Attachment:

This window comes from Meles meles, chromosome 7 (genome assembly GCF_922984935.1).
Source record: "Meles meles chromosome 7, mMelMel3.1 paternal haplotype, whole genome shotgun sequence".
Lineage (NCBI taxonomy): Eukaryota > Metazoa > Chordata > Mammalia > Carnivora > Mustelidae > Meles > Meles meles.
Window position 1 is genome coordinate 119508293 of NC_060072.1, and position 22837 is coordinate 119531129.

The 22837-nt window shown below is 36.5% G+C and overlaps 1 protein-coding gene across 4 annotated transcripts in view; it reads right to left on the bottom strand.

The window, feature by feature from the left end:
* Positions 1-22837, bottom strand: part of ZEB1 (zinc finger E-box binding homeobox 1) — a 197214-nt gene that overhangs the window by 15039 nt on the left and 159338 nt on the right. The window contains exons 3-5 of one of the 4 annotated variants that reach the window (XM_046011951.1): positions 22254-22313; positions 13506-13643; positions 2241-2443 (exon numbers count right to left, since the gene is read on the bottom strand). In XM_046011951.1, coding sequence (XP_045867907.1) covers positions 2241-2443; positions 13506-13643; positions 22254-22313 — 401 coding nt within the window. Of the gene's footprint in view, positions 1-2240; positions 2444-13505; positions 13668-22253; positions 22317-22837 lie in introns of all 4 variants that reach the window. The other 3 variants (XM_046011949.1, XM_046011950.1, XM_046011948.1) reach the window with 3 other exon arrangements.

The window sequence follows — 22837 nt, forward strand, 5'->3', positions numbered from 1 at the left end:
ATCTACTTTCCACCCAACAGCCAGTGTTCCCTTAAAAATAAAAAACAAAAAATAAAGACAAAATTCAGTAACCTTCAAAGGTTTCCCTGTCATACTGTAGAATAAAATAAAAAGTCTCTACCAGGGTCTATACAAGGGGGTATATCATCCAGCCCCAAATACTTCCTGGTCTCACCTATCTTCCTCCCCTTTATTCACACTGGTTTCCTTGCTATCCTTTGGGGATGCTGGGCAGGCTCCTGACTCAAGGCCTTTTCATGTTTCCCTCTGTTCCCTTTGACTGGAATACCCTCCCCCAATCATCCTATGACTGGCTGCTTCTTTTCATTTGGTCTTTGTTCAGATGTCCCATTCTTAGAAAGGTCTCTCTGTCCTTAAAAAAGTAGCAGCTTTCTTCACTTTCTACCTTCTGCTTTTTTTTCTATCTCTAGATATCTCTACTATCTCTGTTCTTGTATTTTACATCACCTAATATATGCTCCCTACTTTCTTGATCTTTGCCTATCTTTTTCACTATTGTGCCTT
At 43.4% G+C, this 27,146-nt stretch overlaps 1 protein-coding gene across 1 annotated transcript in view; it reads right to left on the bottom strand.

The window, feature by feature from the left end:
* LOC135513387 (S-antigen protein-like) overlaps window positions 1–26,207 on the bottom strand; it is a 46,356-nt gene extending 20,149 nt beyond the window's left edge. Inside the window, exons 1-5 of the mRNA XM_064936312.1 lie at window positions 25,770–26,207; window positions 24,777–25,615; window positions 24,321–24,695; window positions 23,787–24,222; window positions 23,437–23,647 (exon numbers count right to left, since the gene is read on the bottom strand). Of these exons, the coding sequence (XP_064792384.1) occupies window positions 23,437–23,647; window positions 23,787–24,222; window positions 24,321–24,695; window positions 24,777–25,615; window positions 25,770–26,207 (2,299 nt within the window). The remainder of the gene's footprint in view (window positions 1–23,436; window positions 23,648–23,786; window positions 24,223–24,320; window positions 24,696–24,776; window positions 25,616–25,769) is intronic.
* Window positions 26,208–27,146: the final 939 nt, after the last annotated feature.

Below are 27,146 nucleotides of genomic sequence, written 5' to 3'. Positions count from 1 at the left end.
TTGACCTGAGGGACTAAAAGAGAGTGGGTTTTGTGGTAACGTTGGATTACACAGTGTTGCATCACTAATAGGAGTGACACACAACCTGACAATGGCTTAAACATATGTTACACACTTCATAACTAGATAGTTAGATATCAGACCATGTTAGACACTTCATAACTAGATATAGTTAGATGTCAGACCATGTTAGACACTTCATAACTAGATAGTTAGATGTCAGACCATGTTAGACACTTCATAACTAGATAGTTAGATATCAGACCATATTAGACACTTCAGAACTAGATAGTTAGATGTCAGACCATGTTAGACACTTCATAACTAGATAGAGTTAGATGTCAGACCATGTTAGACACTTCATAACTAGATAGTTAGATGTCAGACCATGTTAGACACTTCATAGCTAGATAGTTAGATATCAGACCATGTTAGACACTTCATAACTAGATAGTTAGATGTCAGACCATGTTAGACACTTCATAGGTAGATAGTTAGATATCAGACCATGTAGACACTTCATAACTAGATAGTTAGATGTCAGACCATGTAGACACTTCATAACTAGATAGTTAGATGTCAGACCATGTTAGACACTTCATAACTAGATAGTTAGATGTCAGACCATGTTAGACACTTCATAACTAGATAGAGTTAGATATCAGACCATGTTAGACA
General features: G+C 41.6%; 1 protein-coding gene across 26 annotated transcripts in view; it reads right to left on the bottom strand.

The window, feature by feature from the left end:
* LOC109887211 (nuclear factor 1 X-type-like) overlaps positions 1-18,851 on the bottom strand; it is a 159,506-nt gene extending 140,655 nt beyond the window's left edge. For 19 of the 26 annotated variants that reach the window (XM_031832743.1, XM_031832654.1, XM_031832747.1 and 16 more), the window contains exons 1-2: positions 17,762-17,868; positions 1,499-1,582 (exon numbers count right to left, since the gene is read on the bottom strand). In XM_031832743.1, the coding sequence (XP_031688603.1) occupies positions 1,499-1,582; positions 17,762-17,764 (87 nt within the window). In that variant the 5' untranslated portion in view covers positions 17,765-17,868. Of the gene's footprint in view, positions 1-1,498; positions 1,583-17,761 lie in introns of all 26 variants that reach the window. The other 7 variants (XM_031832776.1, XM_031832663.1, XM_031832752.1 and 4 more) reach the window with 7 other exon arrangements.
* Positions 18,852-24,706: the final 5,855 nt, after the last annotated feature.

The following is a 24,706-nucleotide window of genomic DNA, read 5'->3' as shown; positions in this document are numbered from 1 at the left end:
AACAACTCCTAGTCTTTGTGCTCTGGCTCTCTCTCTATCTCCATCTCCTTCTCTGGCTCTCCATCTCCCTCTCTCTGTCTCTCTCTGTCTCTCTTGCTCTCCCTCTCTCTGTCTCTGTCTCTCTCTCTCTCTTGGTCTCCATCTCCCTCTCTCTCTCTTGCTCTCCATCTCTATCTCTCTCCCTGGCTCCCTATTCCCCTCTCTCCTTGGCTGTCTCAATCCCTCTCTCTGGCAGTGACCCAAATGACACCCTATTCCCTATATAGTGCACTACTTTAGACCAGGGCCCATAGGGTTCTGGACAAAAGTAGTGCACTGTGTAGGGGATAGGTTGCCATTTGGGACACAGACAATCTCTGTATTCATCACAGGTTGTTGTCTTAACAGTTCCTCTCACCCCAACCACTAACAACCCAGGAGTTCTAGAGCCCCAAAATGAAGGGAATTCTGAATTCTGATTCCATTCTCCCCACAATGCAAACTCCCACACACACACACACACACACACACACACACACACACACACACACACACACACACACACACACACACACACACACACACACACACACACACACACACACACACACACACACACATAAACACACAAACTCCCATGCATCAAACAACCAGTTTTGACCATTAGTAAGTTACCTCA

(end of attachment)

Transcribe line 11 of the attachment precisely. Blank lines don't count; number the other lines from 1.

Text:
The window, feature by feature from the left end: